Students Explore Studio Space of Shanghai-Based Artists

Mar 12 2015

On March 11, 2015, students in Professor Francesca Tarocco’s Contemporary Art, Architecture and New Media in China class traveled to the Songjiang district of Shanghai for a contemporary art studio tour by artists Maya Kramer and Jin Shan.

Propped up in a one-way mirror vitrine, Kramer cast a tiger skull from laundry detergent to glow beneath a black light. Over time, it crumbled beneath a steady drip of water into clumps of bright phosphorus pulp. What remains of Kramer’s ephemeral piece, titled There Is Nothing You Can Measure Anymore (2010), exists in a series of photographs showing the process of the skull’s decay as an allusion to environmental degradation. 

It was fascinating for students to witness how Kramer forms a dialogue between pollutants and natural components. Raw materials, including duck and chicken feathers—even coal dust—are highly accessible. Kramer uses these for her poetically foreboding arrangement of coal-based feathers in Against The Wind (2014) that explores the conflicted physical and psychological engagement with humanity and nature.

“In China, all these things are happening at the same time. There’s this moment of modernity and contemporaneity, and something tactile in those moments of life happening in the gaps of things,” Kramer said when asked what drives her to create in Shanghai.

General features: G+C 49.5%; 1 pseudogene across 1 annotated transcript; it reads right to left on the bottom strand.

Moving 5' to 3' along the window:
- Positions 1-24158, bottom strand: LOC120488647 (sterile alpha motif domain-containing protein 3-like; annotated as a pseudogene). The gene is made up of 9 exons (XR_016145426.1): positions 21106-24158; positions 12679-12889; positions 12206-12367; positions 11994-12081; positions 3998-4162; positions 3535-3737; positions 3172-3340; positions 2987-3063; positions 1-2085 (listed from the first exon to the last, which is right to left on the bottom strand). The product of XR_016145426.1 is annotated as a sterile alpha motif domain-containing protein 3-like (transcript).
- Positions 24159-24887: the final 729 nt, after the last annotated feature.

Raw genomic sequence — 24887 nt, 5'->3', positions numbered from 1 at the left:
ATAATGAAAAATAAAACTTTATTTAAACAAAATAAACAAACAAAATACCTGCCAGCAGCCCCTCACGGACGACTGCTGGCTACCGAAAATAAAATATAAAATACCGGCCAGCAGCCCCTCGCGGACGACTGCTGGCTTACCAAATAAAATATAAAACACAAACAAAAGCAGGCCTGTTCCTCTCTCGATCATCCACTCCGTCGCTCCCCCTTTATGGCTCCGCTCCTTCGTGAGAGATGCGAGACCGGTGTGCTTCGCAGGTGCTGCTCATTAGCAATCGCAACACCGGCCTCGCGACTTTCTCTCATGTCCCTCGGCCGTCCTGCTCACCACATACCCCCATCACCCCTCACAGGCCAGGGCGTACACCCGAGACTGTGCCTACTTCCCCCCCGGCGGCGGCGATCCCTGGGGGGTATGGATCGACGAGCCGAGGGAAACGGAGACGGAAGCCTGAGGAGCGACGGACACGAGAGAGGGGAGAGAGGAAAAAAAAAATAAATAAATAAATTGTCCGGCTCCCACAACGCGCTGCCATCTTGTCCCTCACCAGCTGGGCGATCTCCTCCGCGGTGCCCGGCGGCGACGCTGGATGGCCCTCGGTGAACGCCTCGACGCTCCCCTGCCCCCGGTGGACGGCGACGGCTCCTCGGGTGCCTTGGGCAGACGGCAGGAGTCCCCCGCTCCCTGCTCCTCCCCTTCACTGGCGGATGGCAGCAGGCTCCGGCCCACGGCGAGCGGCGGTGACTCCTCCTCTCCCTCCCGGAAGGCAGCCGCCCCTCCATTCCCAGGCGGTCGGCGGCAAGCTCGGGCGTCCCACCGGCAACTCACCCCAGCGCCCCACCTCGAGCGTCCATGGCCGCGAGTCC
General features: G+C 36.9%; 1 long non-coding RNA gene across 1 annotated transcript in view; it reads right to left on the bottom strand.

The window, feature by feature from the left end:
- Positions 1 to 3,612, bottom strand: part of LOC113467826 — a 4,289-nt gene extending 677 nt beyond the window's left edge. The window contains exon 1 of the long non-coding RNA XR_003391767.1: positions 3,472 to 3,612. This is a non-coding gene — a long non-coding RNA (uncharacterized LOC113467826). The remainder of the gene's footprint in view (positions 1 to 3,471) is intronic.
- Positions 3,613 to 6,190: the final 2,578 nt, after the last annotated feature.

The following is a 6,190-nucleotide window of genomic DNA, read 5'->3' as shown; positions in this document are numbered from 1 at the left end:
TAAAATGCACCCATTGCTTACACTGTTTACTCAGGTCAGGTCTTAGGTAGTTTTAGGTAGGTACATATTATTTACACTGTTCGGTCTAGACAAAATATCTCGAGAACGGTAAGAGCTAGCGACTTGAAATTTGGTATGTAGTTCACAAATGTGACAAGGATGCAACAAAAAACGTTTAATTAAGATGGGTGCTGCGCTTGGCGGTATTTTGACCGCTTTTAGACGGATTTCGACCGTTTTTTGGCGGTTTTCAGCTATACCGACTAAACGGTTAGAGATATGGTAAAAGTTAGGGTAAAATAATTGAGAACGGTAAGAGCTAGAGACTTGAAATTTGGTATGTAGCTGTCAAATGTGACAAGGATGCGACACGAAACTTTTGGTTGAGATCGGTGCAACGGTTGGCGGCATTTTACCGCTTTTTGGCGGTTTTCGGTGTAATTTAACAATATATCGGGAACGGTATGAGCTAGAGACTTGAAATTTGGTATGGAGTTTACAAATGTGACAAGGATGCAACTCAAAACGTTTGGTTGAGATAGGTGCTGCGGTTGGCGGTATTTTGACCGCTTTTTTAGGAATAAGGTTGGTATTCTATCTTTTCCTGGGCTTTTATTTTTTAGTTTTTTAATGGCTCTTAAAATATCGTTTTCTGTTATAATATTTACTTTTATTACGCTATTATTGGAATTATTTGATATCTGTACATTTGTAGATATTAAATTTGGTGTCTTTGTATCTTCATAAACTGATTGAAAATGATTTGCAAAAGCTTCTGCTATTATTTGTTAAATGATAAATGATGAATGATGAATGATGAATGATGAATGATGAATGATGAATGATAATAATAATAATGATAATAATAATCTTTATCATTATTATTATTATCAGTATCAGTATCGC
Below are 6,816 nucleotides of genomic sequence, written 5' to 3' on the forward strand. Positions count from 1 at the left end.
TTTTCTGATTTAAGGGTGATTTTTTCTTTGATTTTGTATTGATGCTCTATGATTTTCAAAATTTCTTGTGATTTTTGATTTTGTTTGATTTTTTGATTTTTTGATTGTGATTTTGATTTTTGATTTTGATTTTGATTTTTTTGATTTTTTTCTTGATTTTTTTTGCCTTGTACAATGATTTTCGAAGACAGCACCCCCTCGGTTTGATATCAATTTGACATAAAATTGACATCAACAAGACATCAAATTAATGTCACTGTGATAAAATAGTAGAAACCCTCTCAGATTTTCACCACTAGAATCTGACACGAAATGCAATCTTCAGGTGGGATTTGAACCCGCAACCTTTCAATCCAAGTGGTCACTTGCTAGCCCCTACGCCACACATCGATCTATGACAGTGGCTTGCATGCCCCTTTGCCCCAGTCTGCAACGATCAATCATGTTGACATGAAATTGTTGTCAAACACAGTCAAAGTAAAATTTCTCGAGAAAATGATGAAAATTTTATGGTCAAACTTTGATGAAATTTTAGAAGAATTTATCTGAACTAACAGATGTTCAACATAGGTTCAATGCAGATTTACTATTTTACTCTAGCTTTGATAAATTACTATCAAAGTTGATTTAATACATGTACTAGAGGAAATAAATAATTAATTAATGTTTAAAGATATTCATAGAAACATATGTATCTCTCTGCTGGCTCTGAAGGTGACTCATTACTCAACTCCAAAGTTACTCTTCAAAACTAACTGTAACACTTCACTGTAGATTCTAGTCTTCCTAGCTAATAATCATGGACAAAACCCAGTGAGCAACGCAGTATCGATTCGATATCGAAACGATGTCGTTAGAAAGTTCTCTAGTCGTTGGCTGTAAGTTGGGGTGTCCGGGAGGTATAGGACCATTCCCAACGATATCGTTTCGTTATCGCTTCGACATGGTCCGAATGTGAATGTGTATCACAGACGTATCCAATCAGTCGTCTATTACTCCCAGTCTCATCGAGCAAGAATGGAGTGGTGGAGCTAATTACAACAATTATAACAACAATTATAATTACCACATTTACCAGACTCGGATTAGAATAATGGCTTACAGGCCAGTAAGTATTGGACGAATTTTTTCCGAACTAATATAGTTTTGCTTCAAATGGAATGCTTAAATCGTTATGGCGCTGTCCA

Shan, however, engages the problems of the modern world—especially the varied conditions of authority—with a twist of humor and a lot of silicone. From a life-sized silicone replica depicting a less modest version of himself to once installing an oversized silicone policeman from the ceiling, Shan aims to draws audiences face-to-face with social, cultural, and political confrontation.

Students agreed that seeing the process of unfinished pieces in the studio was a strong juxtaposition to merely drifting through pristine gallery space. They realized just how much ingenuity, time, and tireless effort are poured into bringing such works to life, and how much it pays close attention to the human soul. There are unexpected complexities of being an artist moved by necessity. Artists are their own self-taught designers, engineers, scientists, laborers, and entrepreneurs, acquiring a diverse skill set according to the needs of their work.

Imbued with social responsibility and environmental solicitude, these works of art presented a sensory opportunity for its young, intelligent audience to reflect on how they interact with the world around them.

Written by Charlotte San Juan